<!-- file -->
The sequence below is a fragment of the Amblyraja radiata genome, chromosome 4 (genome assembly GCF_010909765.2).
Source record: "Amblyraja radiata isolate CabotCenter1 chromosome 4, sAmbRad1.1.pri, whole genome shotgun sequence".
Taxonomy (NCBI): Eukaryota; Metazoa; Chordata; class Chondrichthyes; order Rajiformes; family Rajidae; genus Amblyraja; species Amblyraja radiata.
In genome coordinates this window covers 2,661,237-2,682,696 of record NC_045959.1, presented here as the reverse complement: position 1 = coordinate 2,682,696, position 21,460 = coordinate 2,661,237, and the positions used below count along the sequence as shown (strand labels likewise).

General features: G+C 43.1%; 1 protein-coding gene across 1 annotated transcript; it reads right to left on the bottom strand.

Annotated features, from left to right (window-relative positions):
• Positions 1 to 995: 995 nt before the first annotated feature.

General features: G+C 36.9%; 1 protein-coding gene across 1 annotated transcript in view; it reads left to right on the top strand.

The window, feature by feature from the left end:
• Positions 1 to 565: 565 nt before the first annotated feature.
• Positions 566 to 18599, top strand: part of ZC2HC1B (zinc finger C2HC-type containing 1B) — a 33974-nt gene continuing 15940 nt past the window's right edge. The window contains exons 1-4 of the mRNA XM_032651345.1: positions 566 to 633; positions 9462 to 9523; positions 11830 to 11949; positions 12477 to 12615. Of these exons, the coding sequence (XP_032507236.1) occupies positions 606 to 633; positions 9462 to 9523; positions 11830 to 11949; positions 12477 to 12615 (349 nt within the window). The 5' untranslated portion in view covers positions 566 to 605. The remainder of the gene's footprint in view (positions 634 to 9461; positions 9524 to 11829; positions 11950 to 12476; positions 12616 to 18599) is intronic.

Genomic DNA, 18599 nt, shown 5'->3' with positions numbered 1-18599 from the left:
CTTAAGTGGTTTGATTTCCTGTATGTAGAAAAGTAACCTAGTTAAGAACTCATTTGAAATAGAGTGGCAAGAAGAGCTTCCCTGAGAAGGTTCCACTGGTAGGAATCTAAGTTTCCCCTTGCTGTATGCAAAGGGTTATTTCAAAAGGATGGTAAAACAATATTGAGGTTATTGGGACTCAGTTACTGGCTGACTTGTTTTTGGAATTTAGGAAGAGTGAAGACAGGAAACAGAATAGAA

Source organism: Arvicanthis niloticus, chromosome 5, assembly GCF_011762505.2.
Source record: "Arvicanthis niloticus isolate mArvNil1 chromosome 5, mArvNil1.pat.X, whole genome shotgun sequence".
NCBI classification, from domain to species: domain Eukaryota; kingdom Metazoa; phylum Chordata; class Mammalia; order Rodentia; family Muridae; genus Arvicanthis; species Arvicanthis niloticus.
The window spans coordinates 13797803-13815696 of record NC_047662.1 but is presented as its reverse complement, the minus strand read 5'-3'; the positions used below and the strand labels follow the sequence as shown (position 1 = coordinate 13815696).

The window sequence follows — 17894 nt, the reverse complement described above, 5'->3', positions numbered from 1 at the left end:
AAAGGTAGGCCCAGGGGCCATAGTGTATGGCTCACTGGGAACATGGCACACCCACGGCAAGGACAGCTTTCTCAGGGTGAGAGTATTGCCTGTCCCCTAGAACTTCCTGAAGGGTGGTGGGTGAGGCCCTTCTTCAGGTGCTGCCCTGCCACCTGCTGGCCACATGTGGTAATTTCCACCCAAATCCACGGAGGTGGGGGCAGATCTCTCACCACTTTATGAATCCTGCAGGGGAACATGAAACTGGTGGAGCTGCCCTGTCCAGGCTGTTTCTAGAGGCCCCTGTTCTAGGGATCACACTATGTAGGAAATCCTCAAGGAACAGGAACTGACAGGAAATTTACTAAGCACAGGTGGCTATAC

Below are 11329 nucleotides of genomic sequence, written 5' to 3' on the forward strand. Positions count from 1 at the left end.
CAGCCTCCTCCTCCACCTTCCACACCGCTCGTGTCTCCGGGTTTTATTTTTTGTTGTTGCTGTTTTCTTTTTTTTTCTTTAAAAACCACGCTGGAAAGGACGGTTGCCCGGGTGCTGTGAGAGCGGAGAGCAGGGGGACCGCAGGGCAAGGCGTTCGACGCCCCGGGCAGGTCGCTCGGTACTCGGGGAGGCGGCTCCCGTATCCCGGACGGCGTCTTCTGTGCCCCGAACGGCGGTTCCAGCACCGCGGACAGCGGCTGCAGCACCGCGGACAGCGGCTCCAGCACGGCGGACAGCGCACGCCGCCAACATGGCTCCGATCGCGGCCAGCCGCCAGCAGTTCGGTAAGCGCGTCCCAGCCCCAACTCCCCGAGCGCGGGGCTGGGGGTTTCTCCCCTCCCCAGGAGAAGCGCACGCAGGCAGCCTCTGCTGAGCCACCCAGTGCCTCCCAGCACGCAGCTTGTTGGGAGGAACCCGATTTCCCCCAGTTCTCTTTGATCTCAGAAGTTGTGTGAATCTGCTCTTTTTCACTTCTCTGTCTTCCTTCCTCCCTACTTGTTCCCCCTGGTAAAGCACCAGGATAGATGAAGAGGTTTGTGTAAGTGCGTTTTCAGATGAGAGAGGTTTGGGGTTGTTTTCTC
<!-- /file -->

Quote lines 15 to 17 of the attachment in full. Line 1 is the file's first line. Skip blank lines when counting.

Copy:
Source record: "Arvicanthis niloticus isolate mArvNil1 chromosome 5, mArvNil1.pat.X, whole genome shotgun sequence".
NCBI classification, from domain to species: domain Eukaryota; kingdom Metazoa; phylum Chordata; class Mammalia; order Rodentia; family Muridae; genus Arvicanthis; species Arvicanthis niloticus.
The window spans coordinates 13797803-13815696 of record NC_047662.1 but is presented as its reverse complement, the minus strand read 5'-3'; the positions used below and the strand labels follow the sequence as shown (position 1 = coordinate 13815696).